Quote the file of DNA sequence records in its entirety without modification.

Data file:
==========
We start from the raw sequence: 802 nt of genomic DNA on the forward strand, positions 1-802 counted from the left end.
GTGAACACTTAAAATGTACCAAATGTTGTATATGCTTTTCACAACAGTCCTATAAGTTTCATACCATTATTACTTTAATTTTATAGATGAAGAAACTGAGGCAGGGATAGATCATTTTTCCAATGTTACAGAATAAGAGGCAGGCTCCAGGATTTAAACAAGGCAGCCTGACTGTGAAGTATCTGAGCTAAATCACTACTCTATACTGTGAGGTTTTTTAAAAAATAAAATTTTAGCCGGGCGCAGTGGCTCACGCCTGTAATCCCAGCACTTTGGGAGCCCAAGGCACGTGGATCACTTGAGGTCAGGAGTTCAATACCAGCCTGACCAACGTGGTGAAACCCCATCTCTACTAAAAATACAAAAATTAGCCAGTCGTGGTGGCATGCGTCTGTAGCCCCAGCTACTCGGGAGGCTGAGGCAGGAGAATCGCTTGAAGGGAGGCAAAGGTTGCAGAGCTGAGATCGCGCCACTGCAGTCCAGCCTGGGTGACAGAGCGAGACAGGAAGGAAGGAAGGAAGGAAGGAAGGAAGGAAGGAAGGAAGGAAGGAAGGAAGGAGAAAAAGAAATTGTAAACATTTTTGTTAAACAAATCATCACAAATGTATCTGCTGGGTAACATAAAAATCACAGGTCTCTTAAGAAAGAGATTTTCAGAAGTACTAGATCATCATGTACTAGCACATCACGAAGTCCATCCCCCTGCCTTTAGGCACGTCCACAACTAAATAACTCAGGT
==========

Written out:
We start from the raw sequence: 802 nt of genomic DNA on the forward strand, positions 1-802 counted from the left end.
GTGAACACTTAAAATGTACCAAATGTTGTATATGCTTTTCACAACAGTCCTATAAGTTTCATACCATTATTACTTTAATTTTATAGATGAAGAAACTGAGGCAGGGATAGATCATTTTTCCAATGTTACAGAATAAGAGGCAGGCTCCAGGATTTAAACAAGGCAGCCTGACTGTGAAGTATCTGAGCTAAATCACTACTCTATACTGTGAGGTTTTTTAAAAAATAAAATTTTAGCCGGGCGCAGTGGCTCACGCCTGTAATCCCAGCACTTTGGGAGCCCAAGGCACGTGGATCACTTGAGGTCAGGAGTTCAATACCAGCCTGACCAACGTGGTGAAACCCCATCTCTACTAAAAATACAAAAATTAGCCAGTCGTGGTGGCATGCGTCTGTAGCCCCAGCTACTCGGGAGGCTGAGGCAGGAGAATCGCTTGAAGGGAGGCAAAGGTTGCAGAGCTGAGATCGCGCCACTGCAGTCCAGCCTGGGTGACAGAGCGAGACAGGAAGGAAGGAAGGAAGGAAGGAAGGAAGGAAGGAAGGAAGGAAGGAAGGAAGGAGAAAAAGAAATTGTAAACATTTTTGTTAAACAAATCATCACAAATGTATCTGCTGGGTAACATAAAAATCACAGGTCTCTTAAGAAAGAGATTTTCAGAAGTACTAGATCATCATGTACTAGCACATCACGAAGTCCATCCCCCTGCCTTTAGGCACGTCCACAACTAAATAACTCAGGT